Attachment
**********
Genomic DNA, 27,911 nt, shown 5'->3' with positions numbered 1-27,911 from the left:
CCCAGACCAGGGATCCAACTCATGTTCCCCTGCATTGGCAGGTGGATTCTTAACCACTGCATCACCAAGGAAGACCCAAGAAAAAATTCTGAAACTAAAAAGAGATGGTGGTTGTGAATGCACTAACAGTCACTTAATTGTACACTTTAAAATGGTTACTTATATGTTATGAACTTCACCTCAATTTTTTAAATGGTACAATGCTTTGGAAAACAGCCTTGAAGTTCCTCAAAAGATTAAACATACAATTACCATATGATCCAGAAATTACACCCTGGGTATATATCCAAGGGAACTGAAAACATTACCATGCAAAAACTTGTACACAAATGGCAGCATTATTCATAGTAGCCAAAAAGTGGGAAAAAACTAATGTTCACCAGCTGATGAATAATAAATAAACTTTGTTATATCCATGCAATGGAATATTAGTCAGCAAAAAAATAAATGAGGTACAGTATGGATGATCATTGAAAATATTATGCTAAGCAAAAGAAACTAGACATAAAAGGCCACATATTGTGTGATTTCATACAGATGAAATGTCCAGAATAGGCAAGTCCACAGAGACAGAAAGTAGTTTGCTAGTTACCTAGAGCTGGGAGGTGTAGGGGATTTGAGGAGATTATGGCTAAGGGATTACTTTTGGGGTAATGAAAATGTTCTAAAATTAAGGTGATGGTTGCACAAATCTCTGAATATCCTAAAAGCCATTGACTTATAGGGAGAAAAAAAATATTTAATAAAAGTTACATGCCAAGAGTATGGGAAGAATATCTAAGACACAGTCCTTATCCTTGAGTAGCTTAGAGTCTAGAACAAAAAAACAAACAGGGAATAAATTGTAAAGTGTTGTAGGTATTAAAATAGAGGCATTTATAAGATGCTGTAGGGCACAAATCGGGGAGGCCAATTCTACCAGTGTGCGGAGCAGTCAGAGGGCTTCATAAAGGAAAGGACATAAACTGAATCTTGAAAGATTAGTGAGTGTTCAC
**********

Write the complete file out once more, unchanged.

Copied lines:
Genomic DNA, 27,911 nt, shown 5'->3' with positions numbered 1-27,911 from the left:
CCCAGACCAGGGATCCAACTCATGTTCCCCTGCATTGGCAGGTGGATTCTTAACCACTGCATCACCAAGGAAGACCCAAGAAAAAATTCTGAAACTAAAAAGAGATGGTGGTTGTGAATGCACTAACAGTCACTTAATTGTACACTTTAAAATGGTTACTTATATGTTATGAACTTCACCTCAATTTTTTAAATGGTACAATGCTTTGGAAAACAGCCTTGAAGTTCCTCAAAAGATTAAACATACAATTACCATATGATCCAGAAATTACACCCTGGGTATATATCCAAGGGAACTGAAAACATTACCATGCAAAAACTTGTACACAAATGGCAGCATTATTCATAGTAGCCAAAAAGTGGGAAAAAACTAATGTTCACCAGCTGATGAATAATAAATAAACTTTGTTATATCCATGCAATGGAATATTAGTCAGCAAAAAAATAAATGAGGTACAGTATGGATGATCATTGAAAATATTATGCTAAGCAAAAGAAACTAGACATAAAAGGCCACATATTGTGTGATTTCATACAGATGAAATGTCCAGAATAGGCAAGTCCACAGAGACAGAAAGTAGTTTGCTAGTTACCTAGAGCTGGGAGGTGTAGGGGATTTGAGGAGATTATGGCTAAGGGATTACTTTTGGGGTAATGAAAATGTTCTAAAATTAAGGTGATGGTTGCACAAATCTCTGAATATCCTAAAAGCCATTGACTTATAGGGAGAAAAAAAATATTTAATAAAAGTTACATGCCAAGAGTATGGGAAGAATATCTAAGACACAGTCCTTATCCTTGAGTAGCTTAGAGTCTAGAACAAAAAAACAAACAGGGAATAAATTGTAAAGTGTTGTAGGTATTAAAATAGAGGCATTTATAAGATGCTGTAGGGCACAAATCGGGGAGGCCAATTCTACCAGTGTGCGGAGCAGTCAGAGGGCTTCATAAAGGAAAGGACATAAACTGAATCTTGAAAGATTAGTGAGTGTTCAC